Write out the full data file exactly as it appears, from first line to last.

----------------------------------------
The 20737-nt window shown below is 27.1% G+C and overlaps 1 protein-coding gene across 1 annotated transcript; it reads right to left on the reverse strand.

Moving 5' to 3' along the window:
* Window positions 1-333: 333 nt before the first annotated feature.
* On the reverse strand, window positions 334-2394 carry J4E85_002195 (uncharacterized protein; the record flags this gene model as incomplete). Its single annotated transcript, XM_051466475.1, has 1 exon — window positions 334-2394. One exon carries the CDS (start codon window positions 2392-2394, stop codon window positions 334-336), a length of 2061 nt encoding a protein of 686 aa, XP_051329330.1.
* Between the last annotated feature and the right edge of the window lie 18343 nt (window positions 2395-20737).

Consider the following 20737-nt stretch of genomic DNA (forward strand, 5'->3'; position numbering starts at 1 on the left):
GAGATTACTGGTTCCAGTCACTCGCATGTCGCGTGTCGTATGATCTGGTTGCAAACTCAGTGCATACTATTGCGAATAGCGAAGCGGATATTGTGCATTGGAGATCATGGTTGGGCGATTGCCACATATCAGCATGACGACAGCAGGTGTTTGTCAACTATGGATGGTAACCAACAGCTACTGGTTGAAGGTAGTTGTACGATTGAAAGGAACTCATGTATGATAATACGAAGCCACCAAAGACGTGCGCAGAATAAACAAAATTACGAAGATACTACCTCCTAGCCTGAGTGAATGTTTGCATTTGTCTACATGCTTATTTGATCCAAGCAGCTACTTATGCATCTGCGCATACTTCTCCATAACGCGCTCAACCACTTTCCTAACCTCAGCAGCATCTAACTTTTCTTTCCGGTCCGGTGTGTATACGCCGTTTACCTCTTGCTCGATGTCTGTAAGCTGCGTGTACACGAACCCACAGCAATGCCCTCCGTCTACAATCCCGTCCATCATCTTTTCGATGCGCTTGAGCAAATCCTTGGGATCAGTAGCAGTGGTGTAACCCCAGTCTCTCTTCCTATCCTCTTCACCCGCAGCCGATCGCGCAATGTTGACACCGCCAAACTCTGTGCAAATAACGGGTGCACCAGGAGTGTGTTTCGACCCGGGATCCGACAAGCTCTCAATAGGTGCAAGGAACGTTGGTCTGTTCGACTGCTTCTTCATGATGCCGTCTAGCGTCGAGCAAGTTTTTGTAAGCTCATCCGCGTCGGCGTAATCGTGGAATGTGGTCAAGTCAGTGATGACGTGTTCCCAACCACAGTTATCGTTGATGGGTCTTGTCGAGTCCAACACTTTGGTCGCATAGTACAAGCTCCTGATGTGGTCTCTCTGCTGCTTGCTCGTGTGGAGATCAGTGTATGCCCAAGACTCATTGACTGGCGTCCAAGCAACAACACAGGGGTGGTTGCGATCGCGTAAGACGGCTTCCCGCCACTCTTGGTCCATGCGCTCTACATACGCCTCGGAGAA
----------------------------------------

The 20737-nt window shown below is 27.1% G+C and overlaps 1 protein-coding gene across 1 annotated transcript; it reads right to left on the reverse strand.

Moving 5' to 3' along the window:
* Window positions 1-333: 333 nt before the first annotated feature.
* On the reverse strand, window positions 334-2394 carry J4E85_002195 (uncharacterized protein; the record flags this gene model as incomplete). Its single annotated transcript, XM_051466475.1, has 1 exon — window positions 334-2394. One exon carries the CDS (start codon window positions 2392-2394, stop codon window positions 334-336), a length of 2061 nt encoding a protein of 686 aa, XP_051329330.1.
* Between the last annotated feature and the right edge of the window lie 18343 nt (window positions 2395-20737).

Consider the following 20737-nt stretch of genomic DNA (forward strand, 5'->3'; position numbering starts at 1 on the left):
GAGATTACTGGTTCCAGTCACTCGCATGTCGCGTGTCGTATGATCTGGTTGCAAACTCAGTGCATACTATTGCGAATAGCGAAGCGGATATTGTGCATTGGAGATCATGGTTGGGCGATTGCCACATATCAGCATGACGACAGCAGGTGTTTGTCAACTATGGATGGTAACCAACAGCTACTGGTTGAAGGTAGTTGTACGATTGAAAGGAACTCATGTATGATAATACGAAGCCACCAAAGACGTGCGCAGAATAAACAAAATTACGAAGATACTACCTCCTAGCCTGAGTGAATGTTTGCATTTGTCTACATGCTTATTTGATCCAAGCAGCTACTTATGCATCTGCGCATACTTCTCCATAACGCGCTCAACCACTTTCCTAACCTCAGCAGCATCTAACTTTTCTTTCCGGTCCGGTGTGTATACGCCGTTTACCTCTTGCTCGATGTCTGTAAGCTGCGTGTACACGAACCCACAGCAATGCCCTCCGTCTACAATCCCGTCCATCATCTTTTCGATGCGCTTGAGCAAATCCTTGGGATCAGTAGCAGTGGTGTAACCCCAGTCTCTCTTCCTATCCTCTTCACCCGCAGCCGATCGCGCAATGTTGACACCGCCAAACTCTGTGCAAATAACGGGTGCACCAGGAGTGTGTTTCGACCCGGGATCCGACAAGCTCTCAATAGGTGCAAGGAACGTTGGTCTGTTCGACTGCTTCTTCATGATGCCGTCTAGCGTCGAGCAAGTTTTTGTAAGCTCATCCGCGTCGGCGTAATCGTGGAATGTGGTCAAGTCAGTGATGACGTGTTCCCAACCACAGTTATCGTTGATGGGTCTTGTCGAGTCCAACACTTTGGTCGCATAGTACAAGCTCCTGATGTGGTCTCTCTGCTGCTTGCTCGTGTGGAGATCAGTGTATGCCCAAGACTCATTGACTGGCGTCCAAGCAACAACACAGGGGTGGTTGCGATCGCGTAAGACGGCTTCCCGCCACTCTTGGTCCATGCGCTCTACATACGCCTCGGAGAA